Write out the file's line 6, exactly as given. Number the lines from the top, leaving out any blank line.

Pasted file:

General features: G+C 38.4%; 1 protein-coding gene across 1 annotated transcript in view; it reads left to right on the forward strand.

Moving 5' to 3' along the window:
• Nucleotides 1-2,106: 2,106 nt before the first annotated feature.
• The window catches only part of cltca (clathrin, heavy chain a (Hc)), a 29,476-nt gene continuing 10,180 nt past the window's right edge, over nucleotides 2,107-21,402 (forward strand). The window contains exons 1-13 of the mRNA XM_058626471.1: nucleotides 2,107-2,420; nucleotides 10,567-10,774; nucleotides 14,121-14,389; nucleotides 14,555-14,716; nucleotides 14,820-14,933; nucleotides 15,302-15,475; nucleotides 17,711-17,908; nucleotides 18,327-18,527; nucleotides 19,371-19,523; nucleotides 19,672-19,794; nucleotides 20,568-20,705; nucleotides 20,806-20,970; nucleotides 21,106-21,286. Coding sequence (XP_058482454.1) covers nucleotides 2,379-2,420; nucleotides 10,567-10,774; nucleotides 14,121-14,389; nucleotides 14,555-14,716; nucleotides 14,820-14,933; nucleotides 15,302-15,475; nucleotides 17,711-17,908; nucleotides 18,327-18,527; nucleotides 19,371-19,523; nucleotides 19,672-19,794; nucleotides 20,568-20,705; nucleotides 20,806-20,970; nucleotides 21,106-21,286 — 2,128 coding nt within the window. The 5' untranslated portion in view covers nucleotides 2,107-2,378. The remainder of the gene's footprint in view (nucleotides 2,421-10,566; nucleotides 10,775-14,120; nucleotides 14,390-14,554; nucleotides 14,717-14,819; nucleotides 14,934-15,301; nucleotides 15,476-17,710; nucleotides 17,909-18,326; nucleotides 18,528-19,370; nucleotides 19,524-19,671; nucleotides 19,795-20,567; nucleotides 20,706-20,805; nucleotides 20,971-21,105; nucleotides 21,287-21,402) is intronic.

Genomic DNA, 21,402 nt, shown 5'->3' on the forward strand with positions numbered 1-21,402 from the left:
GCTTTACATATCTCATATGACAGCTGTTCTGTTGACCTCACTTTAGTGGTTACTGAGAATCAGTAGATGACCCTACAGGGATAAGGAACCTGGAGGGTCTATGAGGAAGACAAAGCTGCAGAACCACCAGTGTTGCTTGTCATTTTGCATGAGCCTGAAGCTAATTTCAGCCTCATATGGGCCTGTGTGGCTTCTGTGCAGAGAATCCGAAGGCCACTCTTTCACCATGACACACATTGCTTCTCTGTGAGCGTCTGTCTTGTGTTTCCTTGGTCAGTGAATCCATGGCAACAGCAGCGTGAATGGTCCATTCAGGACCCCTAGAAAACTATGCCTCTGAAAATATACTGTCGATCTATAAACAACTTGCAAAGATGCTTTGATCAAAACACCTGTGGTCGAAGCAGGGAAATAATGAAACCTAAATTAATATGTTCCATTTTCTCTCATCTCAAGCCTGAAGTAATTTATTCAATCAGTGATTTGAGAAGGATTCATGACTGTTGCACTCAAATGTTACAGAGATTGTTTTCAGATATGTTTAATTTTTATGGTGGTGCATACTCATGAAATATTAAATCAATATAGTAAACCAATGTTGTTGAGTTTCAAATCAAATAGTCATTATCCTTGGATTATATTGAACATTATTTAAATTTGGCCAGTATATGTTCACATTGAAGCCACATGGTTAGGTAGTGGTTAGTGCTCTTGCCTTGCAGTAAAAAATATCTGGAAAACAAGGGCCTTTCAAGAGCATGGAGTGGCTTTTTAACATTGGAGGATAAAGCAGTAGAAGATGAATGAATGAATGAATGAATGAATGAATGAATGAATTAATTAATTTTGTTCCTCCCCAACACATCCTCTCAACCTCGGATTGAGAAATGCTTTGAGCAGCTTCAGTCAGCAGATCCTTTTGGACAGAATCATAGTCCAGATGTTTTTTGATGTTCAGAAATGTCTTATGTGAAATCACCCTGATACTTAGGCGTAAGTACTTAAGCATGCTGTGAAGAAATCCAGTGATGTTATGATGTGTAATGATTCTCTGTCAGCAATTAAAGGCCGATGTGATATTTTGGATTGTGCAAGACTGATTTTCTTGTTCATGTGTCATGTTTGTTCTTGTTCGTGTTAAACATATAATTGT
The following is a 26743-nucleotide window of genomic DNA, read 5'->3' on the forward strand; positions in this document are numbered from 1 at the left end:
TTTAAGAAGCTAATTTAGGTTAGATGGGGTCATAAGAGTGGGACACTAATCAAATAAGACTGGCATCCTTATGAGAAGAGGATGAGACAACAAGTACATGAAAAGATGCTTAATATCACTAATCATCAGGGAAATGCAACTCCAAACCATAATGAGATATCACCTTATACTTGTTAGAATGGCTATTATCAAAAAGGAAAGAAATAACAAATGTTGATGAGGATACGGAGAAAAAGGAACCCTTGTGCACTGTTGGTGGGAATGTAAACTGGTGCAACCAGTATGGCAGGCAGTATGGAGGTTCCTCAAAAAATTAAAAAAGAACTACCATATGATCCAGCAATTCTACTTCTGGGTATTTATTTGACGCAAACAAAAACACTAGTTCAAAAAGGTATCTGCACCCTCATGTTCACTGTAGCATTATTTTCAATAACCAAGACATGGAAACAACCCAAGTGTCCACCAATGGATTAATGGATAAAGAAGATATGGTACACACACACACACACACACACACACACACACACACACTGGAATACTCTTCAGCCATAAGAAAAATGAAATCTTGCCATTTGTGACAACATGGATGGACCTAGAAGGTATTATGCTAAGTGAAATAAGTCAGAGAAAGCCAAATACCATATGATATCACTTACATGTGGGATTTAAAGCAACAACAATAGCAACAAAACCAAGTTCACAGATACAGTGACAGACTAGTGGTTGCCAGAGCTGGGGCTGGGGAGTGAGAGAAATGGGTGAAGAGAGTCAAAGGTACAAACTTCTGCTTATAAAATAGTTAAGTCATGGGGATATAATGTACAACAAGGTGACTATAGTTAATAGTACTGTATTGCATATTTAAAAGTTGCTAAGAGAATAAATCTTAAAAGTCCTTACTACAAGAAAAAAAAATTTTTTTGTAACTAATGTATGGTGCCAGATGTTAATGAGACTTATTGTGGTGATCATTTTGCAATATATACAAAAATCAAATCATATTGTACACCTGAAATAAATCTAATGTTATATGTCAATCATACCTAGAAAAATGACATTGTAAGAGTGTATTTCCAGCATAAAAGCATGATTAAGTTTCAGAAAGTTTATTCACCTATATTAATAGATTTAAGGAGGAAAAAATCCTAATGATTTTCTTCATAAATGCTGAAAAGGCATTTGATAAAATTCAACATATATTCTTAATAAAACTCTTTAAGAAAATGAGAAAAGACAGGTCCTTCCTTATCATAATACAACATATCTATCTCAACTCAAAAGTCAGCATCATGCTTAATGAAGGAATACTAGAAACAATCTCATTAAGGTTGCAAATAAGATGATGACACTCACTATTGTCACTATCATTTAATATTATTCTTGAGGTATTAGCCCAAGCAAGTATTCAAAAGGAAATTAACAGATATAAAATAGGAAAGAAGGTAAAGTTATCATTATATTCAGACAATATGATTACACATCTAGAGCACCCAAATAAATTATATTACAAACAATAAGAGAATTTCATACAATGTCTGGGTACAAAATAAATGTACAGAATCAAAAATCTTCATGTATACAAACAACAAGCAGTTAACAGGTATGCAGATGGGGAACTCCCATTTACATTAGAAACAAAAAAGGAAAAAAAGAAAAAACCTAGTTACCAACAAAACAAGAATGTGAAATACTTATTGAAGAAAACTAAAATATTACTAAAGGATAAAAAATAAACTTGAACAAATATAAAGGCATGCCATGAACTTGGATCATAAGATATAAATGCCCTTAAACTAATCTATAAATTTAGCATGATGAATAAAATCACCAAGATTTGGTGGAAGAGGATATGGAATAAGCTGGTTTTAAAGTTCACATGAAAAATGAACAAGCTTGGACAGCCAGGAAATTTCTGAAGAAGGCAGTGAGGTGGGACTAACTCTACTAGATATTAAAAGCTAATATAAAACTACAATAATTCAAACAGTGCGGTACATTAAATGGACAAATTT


GCTTTACATATCTCATATGACAGCTGTTCTGTTGACCTCACTTTAGTGGTTACTGAGAATCAGTAGATGACCCTACAGGGATAAGGAACCTGGAGGGTCTATGAGGAAGACAAAGCTGCAGAACCACCAGTGTTGCTTGTCATTTTGCATGAGCCTGAAGCTAATTTCAGCCTCATATGGGCCTGTGTGGCTTCTGTGCAGAGAATCCGAAGGCCACTCTTTCACCATGACACACATTGCTTCTCTGTGAGCGTCTGTCTTGTGTTTCCTTGGTCAGTGAATCCATGGCAACAGCAGCGTGAATGGTCCATTCAGGACCCCTAGAAAACTATGCCTCTGAAAATATACTGTCGATCTATAAACAACTTGCAAAGATGCTTTGATCAAAACACCTGTGGTCGAAGCAGGGAAATAATGAAACCTAAATTAATATGTTCCATTTTCTCTCATCTCAAGCCTGAAGTAATTTATTCAATCAGTGATTTGAGAAGGATTCATGACTGTTGCACTCAAATGTTACAGAGATTGTTTTCAGATATGTTTAATTTTTATGGTGGTGCATACTCATGAAATATTAAATCAATATAGTAAACCAATGTTGTTGAGTTTCAAATCAAATAGTCATTATCCTTGGATTATATTGAACATTATTTAAATTTGGCCAGTATATGTTCACATTGAAGCCACATGGTTAGGTAGTGGTTAGTGCTCTTGCCTTGCAGTAAAAAATATCTGGAAAACAAGGGCCTTTCAAGAGCATGGAGTGGCTTTTTAACATTGGAGGATAAAGCAGTAGAAGATGAATGAATGAATGAATGAATGAATGAATGAATGAATTAATTAATTTTGTTCCTCCCCAACACATCCTCTCAACCTCGGATTGAGAAATGCTTTGAGCAGCTTCAGTCAGCAGATCCTTTTGGACAGAATCATAGTCCAGATGTTTTTTGATGTTCAGAAATGTCTTATGTGAAATCACCCTGATACTTAGGCGTAAGTACTTAAGCATGCTGTGAAGAAATCCAGTGATGTTATGATGTGTAATGATTCTCTGTCAGCAATTAAAGGCCGATGTGATATTTTGGATTGTGCAAGACTGATTTTCTTGTTCATGTGTCATGTTTGTTCTTGTTCGTGTTAAACATATAATTGT